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Billings Lecture
December 21, 1964

Irradiation Leukemogenesis

Author Affiliations

From the Department of Medicine, University of California School of Medicine at Los Angeles.

JAMA. 1964;190(12):1049-1054. doi:10.1001/jama.1964.03070250031008
Abstract

Although there is no longer any question about the ability of irradiation to produce leukemia, there remains considerable confusion as to how much danger exists from exposure to irradiation in the normal course of our lives. The general public has much fear of irradiation for diagnostic and therapeutic purposes; some physicians share this fear, while others tend to disregard it. Many persons are concerned about the dangers incurred from irradiation due to fallout associated with detonation of atomic bombs, others have no fear of this type of irradiation exposure, and some are in a state of confusion about it. Still again, the question of a threshold for irradiation is debatable and subject to various interpretations. I hope to clarify a few of these problems.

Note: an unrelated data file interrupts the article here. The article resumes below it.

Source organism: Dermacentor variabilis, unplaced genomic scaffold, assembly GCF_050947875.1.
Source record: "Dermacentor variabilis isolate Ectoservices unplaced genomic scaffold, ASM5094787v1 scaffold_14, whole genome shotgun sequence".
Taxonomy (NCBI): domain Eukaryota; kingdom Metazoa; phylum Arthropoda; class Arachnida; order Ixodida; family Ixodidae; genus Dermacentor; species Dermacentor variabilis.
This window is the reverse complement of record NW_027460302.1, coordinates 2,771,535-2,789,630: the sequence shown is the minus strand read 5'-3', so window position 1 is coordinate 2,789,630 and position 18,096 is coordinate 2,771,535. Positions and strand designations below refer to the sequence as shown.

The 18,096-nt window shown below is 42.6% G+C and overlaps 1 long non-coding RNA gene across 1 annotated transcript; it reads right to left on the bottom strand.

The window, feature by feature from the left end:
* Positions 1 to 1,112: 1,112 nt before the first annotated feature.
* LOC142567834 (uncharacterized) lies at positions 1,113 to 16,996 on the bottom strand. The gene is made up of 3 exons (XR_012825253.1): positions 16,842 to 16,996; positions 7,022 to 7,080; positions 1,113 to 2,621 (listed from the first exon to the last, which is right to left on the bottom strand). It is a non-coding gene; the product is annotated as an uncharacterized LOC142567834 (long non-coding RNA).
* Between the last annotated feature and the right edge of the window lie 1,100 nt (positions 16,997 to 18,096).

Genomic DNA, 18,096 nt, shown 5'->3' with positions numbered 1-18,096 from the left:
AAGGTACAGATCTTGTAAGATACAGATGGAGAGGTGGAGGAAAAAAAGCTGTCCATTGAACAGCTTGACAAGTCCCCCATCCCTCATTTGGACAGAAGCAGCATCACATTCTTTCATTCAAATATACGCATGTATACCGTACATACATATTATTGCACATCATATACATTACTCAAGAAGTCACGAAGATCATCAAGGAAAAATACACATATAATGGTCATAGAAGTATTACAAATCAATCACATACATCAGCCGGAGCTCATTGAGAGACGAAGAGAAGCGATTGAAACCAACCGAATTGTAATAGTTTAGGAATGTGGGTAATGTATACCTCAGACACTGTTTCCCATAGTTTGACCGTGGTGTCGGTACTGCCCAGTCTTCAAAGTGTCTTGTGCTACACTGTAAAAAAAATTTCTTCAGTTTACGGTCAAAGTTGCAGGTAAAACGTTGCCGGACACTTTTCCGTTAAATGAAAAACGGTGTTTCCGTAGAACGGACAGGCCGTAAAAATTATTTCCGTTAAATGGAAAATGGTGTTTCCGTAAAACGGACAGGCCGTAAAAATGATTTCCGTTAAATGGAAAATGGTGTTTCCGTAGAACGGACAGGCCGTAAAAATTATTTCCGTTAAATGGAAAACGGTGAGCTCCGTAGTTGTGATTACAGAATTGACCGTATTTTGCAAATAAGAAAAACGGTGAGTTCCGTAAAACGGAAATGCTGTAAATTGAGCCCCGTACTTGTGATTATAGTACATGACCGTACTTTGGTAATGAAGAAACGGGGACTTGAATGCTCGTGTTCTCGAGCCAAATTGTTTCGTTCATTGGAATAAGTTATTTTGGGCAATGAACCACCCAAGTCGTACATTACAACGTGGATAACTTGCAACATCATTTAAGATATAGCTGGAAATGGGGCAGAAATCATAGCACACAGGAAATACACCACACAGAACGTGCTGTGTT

Review of Incriminating Evidence  While irradiation has been strongly suspected as one possible cause for leukemia, since the report by Von Jagie et al1

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